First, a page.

This origin story of Dracula is not the classic Bram Stoker version we all know. That one had already been translated into numerous film versions since 1931, capped by the elegant and definitive 1992 film by Francis Ford Coppola starring Gary Oldman.
This re-imagined origin of the blood-sucking vampire Dracula is based on a real historical character Vlad the Impaler. He is a valiant prince of Transylvania. The cruel Sultan Mehmed of Turkey demands from Vlad 1,000 male children to join his ruthless army, and that should include Vlad's only son. Pushed to the wall to defend his son and people, Vlad was forced to turn to the dark side. He sought the powerful intercession of the Master Vampire to turn himself into a monster which could strike extreme fear in his enemies in order to overcome and defeat them.
This film has a historical graphic novel look and feel, like many popular films nowadays, much like the "300" films. The computer-generated effects were quite well done. The battle scenes were quite stylishly shot, without excessive blood and gore. There are also some nifty-looking fantasy shots, like the Master Vampire's memorable tongue scene. The vampire transformation scenes were also quite effective.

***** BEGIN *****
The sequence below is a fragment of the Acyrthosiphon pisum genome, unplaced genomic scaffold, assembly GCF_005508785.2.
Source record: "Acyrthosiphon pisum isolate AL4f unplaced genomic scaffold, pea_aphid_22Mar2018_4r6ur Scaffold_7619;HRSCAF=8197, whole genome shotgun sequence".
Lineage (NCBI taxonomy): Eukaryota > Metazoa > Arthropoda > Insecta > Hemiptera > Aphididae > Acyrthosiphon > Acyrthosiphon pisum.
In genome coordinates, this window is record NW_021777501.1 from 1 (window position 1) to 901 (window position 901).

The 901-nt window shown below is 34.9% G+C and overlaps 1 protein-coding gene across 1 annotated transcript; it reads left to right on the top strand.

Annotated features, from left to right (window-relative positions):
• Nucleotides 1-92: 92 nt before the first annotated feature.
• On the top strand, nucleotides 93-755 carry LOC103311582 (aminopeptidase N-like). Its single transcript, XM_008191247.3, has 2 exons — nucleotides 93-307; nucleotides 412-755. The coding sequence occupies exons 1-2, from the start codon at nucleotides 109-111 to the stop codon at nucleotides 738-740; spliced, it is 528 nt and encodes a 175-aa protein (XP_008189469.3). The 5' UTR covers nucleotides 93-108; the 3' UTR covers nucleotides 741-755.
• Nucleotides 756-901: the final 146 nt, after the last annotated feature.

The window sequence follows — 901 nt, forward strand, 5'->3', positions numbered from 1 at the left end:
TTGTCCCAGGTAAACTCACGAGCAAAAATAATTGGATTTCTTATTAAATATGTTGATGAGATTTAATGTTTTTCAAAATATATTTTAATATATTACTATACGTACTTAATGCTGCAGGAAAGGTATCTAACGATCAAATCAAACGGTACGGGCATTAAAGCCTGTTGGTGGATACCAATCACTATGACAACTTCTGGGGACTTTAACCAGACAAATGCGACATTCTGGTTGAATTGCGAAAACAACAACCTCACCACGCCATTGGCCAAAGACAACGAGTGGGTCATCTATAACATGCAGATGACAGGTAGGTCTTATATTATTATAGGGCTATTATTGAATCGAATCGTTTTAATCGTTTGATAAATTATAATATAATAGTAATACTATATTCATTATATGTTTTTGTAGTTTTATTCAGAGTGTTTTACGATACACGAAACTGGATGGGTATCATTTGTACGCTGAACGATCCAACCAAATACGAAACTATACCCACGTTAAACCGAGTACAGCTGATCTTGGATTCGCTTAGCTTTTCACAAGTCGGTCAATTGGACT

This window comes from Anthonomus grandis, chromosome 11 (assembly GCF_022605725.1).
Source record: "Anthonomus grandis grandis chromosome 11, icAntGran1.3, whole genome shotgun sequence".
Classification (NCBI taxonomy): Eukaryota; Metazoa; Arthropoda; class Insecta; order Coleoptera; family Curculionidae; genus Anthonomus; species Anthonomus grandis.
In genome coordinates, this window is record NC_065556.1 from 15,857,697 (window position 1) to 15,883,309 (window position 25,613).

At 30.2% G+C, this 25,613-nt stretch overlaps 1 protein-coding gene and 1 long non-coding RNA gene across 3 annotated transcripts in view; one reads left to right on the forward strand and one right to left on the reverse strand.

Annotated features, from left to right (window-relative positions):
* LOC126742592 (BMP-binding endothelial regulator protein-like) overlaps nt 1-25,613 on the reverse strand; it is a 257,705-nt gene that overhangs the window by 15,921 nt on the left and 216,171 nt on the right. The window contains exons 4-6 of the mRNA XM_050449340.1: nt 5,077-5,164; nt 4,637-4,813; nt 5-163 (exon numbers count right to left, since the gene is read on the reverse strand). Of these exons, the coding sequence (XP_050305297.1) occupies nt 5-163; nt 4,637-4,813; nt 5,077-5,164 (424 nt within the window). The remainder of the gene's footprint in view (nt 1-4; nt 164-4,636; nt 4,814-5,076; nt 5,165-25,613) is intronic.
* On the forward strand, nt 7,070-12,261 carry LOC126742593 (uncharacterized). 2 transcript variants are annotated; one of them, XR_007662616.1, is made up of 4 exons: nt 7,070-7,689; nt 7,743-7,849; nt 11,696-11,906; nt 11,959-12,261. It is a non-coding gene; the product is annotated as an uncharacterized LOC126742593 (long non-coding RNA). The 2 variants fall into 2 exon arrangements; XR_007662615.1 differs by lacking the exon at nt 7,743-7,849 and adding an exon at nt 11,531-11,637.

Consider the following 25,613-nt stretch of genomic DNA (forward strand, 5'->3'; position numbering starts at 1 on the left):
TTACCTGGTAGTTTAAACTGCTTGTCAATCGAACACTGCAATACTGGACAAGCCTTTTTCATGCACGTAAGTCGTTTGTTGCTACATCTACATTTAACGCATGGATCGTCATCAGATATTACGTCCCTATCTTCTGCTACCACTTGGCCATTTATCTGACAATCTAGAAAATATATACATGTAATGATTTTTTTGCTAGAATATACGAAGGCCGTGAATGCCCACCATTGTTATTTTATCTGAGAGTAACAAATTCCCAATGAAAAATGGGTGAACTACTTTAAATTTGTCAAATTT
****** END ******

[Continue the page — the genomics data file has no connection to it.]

Luke Evans has a nobility in his look and stance that makes him a good choice for this new interpretation of Dracula. Vlad here is a good man who had to sacrifice his own soul to the devil in order to save his family and country, and Evans was able to give a balanced portrayal of this conflicted character. He recently had an intense turn in the small slasher film "No One Lives", and that intensity also served him well here as Vlad. We had seen this Welsh actor in more mainstream hit films like the last "Fast and Furious" film, as well as the last "Hobbit" film, so his career is well on the rise.
The rest of the supporting actors did their best on what basically were one-dimensional roles. The beautiful wife MIrena, as played by the ravishing Sarah Gadon, is ever loving and loyal. The Sultan, as played by a sinister Dominic Cooper, is brutish and violent. It was very good to see two members of HBO's "Game of Thrones" cast in this film. The formidable Charles Dance (Tywin Lannister on GoT) played the Master Vampire as pure evil. Young Art Parkinson (Rickon Stark on GoT) played Vlad's son Ingeras.
As a whole this film was adequately diverting and entertaining, though not exactly outstanding in any particular way. I do hope this Dracula gets the sequel it seemed to promise at the end of this film. I admit I am curious to see how this new Dracula would fare as a hero-monster in more modern times. 6/10.